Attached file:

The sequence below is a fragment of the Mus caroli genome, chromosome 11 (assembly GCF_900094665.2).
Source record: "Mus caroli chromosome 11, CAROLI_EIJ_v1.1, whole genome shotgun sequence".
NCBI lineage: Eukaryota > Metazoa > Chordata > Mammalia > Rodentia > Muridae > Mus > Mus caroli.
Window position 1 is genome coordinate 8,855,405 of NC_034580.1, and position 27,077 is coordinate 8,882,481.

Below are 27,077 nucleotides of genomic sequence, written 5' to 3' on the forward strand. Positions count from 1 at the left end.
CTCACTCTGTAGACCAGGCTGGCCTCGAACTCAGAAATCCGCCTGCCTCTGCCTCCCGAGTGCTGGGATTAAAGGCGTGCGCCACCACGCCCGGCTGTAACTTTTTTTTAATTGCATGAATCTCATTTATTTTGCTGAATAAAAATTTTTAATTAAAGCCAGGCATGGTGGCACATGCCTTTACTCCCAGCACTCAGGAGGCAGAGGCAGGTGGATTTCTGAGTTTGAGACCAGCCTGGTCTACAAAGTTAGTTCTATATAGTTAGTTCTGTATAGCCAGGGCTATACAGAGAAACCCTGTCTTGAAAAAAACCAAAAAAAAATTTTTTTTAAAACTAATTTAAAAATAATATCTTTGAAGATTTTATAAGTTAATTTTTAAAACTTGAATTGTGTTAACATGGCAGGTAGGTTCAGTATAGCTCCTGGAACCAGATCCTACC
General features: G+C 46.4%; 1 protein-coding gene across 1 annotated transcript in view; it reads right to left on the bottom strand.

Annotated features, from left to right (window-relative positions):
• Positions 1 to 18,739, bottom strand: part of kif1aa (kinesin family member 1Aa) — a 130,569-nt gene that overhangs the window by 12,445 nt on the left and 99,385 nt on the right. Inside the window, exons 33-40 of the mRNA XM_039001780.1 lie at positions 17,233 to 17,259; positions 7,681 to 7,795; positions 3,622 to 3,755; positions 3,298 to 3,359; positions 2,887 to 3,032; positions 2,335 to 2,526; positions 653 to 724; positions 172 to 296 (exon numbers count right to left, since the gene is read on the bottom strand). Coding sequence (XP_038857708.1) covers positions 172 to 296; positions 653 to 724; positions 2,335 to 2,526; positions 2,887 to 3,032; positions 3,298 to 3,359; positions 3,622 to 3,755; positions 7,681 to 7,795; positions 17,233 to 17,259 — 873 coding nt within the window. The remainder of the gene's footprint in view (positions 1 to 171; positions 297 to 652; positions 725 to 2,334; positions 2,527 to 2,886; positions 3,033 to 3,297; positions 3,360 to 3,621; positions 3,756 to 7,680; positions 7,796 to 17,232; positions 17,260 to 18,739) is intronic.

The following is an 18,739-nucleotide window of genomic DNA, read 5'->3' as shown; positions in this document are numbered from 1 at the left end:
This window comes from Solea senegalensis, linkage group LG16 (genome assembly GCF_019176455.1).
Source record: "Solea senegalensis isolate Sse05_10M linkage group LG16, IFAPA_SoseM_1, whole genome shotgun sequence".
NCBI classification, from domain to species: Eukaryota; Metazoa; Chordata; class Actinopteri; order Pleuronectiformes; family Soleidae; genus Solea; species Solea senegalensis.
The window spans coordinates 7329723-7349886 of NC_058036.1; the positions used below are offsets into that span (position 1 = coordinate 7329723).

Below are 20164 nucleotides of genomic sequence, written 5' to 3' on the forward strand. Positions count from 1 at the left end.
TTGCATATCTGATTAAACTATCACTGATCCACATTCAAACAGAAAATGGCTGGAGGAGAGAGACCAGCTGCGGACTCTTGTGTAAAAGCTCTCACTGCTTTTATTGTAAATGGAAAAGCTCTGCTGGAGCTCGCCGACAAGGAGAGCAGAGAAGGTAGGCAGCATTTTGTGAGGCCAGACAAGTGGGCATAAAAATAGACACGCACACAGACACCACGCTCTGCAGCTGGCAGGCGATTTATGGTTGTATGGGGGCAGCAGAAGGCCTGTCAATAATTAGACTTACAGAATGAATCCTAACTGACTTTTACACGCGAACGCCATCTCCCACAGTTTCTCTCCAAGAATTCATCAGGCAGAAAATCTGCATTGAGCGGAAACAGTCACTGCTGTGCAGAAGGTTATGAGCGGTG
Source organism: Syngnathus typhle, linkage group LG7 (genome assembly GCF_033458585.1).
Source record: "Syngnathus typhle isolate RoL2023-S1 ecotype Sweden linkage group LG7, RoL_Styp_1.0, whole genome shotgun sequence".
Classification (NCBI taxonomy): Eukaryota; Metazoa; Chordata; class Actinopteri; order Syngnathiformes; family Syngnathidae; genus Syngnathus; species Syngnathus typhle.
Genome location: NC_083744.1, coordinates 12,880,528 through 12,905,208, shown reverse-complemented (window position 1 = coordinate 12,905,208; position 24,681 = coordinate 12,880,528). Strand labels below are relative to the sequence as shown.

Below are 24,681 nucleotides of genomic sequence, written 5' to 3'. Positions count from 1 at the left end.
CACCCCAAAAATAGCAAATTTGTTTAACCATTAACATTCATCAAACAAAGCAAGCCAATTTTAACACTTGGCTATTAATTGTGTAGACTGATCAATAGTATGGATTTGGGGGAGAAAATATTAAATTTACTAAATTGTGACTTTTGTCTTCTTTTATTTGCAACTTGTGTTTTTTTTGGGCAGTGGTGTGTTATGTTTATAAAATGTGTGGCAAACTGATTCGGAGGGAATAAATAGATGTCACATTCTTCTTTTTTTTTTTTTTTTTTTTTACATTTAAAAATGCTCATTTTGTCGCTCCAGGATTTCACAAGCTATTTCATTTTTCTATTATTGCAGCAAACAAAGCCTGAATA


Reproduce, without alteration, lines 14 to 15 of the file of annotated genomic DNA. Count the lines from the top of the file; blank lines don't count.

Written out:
The window spans coordinates 7329723-7349886 of NC_058036.1; the positions used below are offsets into that span (position 1 = coordinate 7329723).

Below are 20164 nucleotides of genomic sequence, written 5' to 3' on the forward strand. Positions count from 1 at the left end.